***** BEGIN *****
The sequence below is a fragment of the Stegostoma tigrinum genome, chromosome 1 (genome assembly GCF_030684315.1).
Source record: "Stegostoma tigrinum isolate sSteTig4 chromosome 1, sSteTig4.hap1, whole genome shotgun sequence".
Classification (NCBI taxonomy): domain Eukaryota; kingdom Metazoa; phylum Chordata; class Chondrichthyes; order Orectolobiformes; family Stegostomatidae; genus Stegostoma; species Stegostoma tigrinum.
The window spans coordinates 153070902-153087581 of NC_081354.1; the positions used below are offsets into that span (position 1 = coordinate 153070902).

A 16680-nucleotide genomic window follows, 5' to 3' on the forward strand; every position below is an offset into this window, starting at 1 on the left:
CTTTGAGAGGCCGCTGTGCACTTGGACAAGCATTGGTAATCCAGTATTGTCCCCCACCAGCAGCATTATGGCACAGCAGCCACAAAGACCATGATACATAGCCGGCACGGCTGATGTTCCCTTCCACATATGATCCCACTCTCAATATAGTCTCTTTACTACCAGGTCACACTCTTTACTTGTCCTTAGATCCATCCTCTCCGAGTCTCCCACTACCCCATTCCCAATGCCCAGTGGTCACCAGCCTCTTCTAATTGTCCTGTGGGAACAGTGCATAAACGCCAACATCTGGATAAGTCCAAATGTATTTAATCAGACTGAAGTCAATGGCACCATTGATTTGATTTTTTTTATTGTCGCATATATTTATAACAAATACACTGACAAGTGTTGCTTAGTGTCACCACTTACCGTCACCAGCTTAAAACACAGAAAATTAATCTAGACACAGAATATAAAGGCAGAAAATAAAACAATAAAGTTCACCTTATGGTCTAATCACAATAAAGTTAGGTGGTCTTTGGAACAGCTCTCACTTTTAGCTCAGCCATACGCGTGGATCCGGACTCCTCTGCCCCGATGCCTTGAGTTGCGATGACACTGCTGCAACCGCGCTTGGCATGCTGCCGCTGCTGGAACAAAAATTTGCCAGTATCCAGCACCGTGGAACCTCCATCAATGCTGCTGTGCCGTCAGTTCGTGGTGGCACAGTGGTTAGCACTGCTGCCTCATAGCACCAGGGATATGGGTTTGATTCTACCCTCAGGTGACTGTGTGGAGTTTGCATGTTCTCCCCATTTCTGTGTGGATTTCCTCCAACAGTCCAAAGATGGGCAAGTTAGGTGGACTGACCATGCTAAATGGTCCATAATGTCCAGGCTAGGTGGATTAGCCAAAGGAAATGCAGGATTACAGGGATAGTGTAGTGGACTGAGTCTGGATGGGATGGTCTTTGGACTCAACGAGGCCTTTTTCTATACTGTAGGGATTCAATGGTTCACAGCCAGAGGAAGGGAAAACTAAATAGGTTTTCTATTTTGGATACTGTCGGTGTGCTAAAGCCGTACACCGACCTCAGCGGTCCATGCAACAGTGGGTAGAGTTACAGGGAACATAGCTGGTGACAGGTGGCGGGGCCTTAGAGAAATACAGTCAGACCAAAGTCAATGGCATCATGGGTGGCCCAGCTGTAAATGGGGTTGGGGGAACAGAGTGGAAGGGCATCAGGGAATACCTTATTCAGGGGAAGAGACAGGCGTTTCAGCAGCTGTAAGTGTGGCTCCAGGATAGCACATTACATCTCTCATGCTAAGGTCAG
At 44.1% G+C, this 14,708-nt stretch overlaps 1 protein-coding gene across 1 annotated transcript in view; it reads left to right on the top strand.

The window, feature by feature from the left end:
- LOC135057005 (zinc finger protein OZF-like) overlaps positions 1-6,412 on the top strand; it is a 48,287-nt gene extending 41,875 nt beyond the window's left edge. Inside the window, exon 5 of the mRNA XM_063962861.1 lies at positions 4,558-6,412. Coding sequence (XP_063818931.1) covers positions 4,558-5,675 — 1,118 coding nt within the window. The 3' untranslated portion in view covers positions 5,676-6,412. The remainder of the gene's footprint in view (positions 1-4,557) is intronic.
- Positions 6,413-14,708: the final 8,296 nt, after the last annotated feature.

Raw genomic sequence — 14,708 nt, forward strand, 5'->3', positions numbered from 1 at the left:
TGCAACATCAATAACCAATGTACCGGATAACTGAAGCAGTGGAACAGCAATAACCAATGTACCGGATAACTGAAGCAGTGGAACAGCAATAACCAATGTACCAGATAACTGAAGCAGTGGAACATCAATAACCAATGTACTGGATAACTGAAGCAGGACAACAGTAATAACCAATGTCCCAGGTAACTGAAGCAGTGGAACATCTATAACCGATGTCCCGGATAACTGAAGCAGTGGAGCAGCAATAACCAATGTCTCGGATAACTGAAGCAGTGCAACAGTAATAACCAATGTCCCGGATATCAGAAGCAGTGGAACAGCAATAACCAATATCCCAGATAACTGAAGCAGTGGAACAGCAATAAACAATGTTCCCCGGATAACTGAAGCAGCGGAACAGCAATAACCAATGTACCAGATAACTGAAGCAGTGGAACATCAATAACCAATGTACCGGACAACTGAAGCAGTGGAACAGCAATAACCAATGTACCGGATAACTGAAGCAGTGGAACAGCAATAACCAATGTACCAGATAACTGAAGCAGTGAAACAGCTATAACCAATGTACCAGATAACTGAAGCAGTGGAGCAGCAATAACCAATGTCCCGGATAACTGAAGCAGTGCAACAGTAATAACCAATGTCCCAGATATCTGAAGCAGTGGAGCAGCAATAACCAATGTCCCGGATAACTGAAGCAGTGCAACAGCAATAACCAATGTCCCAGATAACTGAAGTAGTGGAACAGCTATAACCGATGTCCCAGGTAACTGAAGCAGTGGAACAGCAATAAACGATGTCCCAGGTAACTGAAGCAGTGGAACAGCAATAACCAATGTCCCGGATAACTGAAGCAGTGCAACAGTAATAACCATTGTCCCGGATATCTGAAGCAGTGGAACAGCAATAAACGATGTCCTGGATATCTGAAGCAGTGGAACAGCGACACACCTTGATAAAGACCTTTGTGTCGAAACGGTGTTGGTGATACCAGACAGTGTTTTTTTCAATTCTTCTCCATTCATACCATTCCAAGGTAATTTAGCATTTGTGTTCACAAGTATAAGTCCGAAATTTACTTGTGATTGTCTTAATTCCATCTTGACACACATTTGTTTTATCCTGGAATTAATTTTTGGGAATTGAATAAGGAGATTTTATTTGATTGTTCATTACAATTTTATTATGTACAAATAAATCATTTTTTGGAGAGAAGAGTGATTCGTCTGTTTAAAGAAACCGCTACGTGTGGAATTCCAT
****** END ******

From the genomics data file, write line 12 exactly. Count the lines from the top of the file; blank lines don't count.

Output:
TGCAACATCAATAACCAATGTACCGGATAACTGAAGCAGTGGAACAGCAATAACCAATGTACCGGATAACTGAAGCAGTGGAACAGCAATAACCAATGTACCAGATAACTGAAGCAGTGGAACATCAATAACCAATGTACTGGATAACTGAAGCAGGACAACAGTAATAACCAATGTCCCAGGTAACTGAAGCAGTGGAACATCTATAACCGATGTCCCGGATAACTGAAGCAGTGGAGCAGCAATAACCAATGTCTCGGATAACTGAAGCAGTGCAACAGTAATAACCAATGTCCCGGATATCAGAAGCAGTGGAACAGCAATAACCAATATCCCAGATAACTGAAGCAGTGGAACAGCAATAAACAATGTTCCCCGGATAACTGAAGCAGCGGAACAGCAATAACCAATGTACCAGATAACTGAAGCAGTGGAACATCAATAACCAATGTACCGGACAACTGAAGCAGTGGAACAGCAATAACCAATGTACCGGATAACTGAAGCAGTGGAACAGCAATAACCAATGTACCAGATAACTGAAGCAGTGAAACAGCTATAACCAATGTACCAGATAACTGAAGCAGTGGAGCAGCAATAACCAATGTCCCGGATAACTGAAGCAGTGCAACAGTAATAACCAATGTCCCAGATATCTGAAGCAGTGGAGCAGCAATAACCAATGTCCCGGATAACTGAAGCAGTGCAACAGCAATAACCAATGTCCCAGATAACTGAAGTAGTGGAACAGCTATAACCGATGTCCCAGGTAACTGAAGCAGTGGAACAGCAATAAACGATGTCCCAGGTAACTGAAGCAGTGGAACAGCAATAACCAATGTCCCGGATAACTGAAGCAGTGCAACAGTAATAACCATTGTCCCGGATATCTGAAGCAGTGGAACAGCAATAAACGATGTCCTGGATATCTGAAGCAGTGGAACAGCGACACACCTTGATAAAGACCTTTGTGTCGAAACGGTGTTGGTGATACCAGACAGTGTTTTTTTCAATTCTTCTCCATTCATACCATTCCAAGGTAATTTAGCATTTGTGTTCACAAGTATAAGTCCGAAATTTACTTGTGATTGTCTTAATTCCATCTTGACACACATTTGTTTTATCCTGGAATTAATTTTTGGGAATTGAATAAGGAGATTTTATTTGATTGTTCATTACAATTTTATTATGTACAAATAAATCATTTTTTGGAGAGAAGAGTGATTCGTCTGTTTAAAGAAACCGCTACGTGTGGAATTCCAT